Axon had Windows 7 running on all of its 270 machines before launch day last week and Service Management Solutions Manager James Walls spoke to The Channel about some of the benefits and opportunities of the OS.
A team worked for 38 working days from design to implementation to make sure that the company’s 270 employees were using Windows 7 before the official launch, including a rollout of a number of 64-bit Windows.
The company decided to achieve 100% implementation to show that they were committed to the technology and could deliver to a deadline. The lack of drivers for a number of USB-attached peripherals presented a challenge, but ultimately the lack allowed the technical team to get creative. Overall, Walls said that migration was easier than originally thought as a number of XP and Vista drivers worked seamlessly.
Another added benefit was cost savings after the initial estimation of upgrades were less than expected.
“Our initial estimation was that we were going to possibly have to upgrade 20% of our fleet,” Walls said. He said that when the company installed Vista after its launch, Axon had to replace 30% of its machines, which required a significant investment.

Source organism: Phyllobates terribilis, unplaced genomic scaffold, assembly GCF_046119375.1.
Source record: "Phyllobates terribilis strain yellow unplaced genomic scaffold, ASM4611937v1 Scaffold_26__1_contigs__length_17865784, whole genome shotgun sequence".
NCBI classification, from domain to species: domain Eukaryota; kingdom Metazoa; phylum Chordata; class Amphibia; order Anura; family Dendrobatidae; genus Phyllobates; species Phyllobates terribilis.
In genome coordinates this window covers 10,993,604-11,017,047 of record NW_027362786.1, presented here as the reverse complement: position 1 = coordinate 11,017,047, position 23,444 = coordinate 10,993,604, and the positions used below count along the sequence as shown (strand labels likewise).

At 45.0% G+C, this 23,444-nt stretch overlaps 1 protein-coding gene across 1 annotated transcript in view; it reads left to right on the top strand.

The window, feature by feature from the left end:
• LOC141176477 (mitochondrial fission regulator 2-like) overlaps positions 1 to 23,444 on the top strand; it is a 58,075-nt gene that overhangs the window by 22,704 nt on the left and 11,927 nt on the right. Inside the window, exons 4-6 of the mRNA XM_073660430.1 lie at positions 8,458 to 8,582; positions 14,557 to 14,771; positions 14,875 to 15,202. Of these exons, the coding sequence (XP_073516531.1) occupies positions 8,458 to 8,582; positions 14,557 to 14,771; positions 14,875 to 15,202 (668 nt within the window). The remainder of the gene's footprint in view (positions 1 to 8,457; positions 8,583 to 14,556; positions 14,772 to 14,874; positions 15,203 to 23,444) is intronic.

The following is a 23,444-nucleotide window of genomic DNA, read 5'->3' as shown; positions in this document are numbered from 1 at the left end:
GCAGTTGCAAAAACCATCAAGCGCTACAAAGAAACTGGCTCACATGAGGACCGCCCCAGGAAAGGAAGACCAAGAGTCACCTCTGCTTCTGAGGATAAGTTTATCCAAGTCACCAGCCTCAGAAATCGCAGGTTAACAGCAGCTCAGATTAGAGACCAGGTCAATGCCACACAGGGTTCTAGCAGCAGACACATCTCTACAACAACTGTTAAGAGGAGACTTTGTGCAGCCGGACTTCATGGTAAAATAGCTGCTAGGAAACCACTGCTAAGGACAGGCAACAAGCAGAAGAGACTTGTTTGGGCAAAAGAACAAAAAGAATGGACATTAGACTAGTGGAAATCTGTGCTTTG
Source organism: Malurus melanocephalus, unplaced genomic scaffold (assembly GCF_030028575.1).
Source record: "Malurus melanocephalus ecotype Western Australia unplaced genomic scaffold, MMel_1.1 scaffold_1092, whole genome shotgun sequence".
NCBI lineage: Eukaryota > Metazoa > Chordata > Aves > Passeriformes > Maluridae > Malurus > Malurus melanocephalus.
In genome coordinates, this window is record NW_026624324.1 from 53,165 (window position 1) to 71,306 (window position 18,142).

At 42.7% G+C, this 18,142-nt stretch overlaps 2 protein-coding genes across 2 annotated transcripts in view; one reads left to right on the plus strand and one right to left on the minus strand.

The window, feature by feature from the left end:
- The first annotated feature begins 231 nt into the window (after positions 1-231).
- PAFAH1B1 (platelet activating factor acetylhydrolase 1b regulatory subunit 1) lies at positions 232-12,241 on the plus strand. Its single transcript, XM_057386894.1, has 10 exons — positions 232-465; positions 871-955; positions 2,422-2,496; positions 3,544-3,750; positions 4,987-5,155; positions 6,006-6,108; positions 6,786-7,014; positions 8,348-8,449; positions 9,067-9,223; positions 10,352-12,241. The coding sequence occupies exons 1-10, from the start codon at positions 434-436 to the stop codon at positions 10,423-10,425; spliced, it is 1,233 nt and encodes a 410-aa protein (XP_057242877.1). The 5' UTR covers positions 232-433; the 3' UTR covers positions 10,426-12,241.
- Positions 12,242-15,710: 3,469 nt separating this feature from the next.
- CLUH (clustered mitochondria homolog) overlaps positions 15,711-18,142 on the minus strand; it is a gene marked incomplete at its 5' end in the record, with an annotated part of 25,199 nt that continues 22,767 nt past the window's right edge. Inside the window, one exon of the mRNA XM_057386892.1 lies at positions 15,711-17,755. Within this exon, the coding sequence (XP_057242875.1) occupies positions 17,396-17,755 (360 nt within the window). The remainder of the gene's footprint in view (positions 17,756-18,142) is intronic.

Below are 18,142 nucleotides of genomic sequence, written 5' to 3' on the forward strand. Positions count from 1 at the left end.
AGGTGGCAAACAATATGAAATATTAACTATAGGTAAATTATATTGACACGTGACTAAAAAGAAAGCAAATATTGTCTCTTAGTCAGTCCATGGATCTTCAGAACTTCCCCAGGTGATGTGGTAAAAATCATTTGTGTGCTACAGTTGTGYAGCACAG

But with Windows 7, he said, “After our initial testing we actually got down to a number where we only had to significantly upgrade or replace 6% of our fleet.”
Walls said another benefits of Windows 7 is that it is ‘rock solid stable’ and that it is “built for users as opposed to being built for computers”.
The company also ran an internal competition that asked employees what they thought was the coolest feature of Windows 7 and received more than 80 replies from sending out the one email. The prize was a copy of Windows 7 for home.
“What that said to us is that people are actually pretty excited about this stuff,” Walls said.
Axon took the submissions and worked them into training sessions for employees as one of the dangers with new software releases is assuming that the staff already know the technology, which will create a workforce “that uses the technology in the same way they were using the old technology”.
He said that unlike the Vista launch, Windows 7 was a bit more understated, but the OS “is living up to the hype, and it’s really refreshing to see that”.
And while he thinks that for most resellers Windows 7 will be business as usual, those who embrace the technology will have a lot of integration potential between products such as Windows Server 2008 R2, SharePoint 2010 and Office 2010.